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Born Free USA Blog

Born Free USA Blog

This’ll get your blood boiling

Published 02/06/09
By Zibby Wilder, Director of Public Relations

It’s tough for me to keep marine issues out of my head, I think mostly because I have the great pleasure of living on one of the few beaches in Seattle. As I sit at the desk by my window, walk the Alki beach path, or enjoy little bits of sunshine on my deck, I’m constantly in awe of the amazing beauty of marine environments and the animals in them.

Most mornings my alarm clock is (if not my cats) the barking of resident sea lions. My coffee is the jolt of watching a bald eagle or osprey succeed in its hunt. Food for the soul is the elusive glimpse of the small dorsal of a Minke whale, a pod of Dahl’s porpoise, and, one lucky evening, a stunning pod of resident orca.

Such amazing images can turn ugly so fast. And sometimes, that makes me happy.

Last month’s Sundance Film Festival premiere of “The Cove” once again proved that sometimes using people’s ugliness is the best tool to ultimately prolong nature’s beauty.

“The Cove” stars former “Flipper” dolphin trainer Ric O’Barry, whose work has been funded by the Born Free Foundation, and chronicles the sickening happenings of the annual Taiji dolphin slaughter in Japan. Thanks to this film, and the brave direct action of “Heroes” (OK, and the cheerleading movie “Bring it On: All or Nothing,” I admit it. I watched it. Twice. I was sick, OK?) star Hayden Panettiere, the mass media spotlight is finally being focused on this astonishing and needless massacre.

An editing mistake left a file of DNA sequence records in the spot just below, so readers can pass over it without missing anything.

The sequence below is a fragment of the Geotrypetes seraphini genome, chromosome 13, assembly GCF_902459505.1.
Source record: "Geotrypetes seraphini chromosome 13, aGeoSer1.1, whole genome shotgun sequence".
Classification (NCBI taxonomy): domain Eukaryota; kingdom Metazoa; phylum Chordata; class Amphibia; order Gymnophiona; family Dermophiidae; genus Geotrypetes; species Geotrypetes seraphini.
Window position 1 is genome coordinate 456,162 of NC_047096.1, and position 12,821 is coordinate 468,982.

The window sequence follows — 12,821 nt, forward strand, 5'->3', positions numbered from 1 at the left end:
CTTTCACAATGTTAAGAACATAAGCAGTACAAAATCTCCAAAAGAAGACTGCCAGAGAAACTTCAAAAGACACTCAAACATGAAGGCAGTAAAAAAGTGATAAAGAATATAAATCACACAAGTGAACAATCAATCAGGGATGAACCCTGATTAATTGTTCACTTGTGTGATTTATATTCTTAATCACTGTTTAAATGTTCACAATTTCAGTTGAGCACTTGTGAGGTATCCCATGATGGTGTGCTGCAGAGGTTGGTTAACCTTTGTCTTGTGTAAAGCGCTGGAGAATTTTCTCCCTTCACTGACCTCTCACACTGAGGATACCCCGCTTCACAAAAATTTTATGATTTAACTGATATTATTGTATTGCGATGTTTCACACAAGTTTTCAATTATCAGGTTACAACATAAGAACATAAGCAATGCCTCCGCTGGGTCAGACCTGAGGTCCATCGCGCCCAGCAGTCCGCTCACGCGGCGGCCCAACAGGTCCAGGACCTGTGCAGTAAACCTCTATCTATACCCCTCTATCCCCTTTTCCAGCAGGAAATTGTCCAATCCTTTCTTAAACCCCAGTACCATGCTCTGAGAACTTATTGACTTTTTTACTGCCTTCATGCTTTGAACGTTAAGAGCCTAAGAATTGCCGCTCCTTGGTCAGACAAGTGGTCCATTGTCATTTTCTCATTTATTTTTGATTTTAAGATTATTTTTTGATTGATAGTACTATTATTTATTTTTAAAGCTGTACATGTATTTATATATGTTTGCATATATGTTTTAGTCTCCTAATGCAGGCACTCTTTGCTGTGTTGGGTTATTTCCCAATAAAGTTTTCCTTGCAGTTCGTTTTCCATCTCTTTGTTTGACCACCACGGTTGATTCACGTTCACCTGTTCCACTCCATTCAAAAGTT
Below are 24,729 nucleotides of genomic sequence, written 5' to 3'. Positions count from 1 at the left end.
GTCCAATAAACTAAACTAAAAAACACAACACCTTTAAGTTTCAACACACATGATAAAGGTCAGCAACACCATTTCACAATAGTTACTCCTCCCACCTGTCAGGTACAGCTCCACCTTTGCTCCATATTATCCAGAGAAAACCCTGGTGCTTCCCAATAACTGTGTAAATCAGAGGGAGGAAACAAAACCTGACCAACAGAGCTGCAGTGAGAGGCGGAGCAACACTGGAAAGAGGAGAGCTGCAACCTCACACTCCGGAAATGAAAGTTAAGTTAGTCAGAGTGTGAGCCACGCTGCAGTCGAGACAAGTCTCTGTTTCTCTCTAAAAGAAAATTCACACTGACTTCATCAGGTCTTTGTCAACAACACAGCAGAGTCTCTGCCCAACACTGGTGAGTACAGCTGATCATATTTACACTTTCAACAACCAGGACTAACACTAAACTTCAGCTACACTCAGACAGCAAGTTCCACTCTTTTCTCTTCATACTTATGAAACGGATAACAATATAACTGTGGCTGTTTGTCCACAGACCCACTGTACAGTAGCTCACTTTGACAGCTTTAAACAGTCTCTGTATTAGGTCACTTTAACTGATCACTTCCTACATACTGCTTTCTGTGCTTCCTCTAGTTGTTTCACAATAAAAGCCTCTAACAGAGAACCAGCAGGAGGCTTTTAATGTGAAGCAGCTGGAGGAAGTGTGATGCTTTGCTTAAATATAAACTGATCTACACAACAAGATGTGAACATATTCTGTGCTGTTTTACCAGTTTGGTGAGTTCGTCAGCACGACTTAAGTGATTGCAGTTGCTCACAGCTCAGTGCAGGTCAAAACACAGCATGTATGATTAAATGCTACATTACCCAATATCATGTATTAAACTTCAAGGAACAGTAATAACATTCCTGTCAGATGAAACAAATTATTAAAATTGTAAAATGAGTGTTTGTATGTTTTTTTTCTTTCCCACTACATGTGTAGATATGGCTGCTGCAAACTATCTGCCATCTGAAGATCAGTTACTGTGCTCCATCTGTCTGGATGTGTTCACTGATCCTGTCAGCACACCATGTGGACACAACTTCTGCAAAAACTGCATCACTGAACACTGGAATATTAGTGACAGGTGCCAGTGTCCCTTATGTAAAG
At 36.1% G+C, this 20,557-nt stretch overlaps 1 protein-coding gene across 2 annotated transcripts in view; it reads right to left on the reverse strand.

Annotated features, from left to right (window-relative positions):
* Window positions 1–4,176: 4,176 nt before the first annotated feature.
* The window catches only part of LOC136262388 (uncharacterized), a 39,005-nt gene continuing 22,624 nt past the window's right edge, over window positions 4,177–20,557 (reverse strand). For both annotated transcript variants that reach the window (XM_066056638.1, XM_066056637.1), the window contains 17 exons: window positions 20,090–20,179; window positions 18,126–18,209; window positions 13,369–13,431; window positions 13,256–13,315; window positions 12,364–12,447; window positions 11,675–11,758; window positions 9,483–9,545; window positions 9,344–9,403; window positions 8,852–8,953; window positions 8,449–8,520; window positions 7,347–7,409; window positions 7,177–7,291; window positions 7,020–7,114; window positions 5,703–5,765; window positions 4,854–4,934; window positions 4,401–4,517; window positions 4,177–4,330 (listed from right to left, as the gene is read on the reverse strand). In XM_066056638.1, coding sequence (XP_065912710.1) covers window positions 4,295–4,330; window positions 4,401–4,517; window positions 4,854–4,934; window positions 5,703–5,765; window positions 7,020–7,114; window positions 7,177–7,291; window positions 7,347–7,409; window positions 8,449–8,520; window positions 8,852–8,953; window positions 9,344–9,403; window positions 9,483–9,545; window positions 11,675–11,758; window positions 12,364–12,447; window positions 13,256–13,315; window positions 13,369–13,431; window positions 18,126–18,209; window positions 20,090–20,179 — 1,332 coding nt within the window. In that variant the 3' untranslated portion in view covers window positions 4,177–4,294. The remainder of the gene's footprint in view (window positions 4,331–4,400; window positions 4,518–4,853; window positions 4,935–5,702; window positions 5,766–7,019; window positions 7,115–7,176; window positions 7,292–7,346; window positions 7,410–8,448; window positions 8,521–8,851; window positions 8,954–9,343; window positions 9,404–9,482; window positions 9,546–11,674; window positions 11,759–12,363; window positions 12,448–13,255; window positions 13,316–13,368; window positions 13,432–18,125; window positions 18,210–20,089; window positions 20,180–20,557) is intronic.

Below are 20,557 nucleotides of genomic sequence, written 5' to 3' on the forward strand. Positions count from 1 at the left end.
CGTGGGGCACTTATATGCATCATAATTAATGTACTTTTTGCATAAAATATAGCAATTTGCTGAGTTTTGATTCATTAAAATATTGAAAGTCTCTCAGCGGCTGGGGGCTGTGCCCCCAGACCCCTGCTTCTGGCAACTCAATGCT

In addition to documenting the brutality of the “hunt,” the film uncovers the facts of how useless this culling truly is and how the highly polluted flesh of these animals — saturated with incredible levels of mercury, lead, and other heavy metals — finds its way onto the plates of Japanese schoolchildren.

Because of its shocking content — even the trailer shies away from the unforgettable images of waters boiling violently crimson with blood — I doubt the film will be available in wide release or in a theater near you so, please, add it now to your “must see” movie list.

It may be at times painful to watch but it’s also a film I’m sure will enlighten and inspire you, and everyone you show it to.



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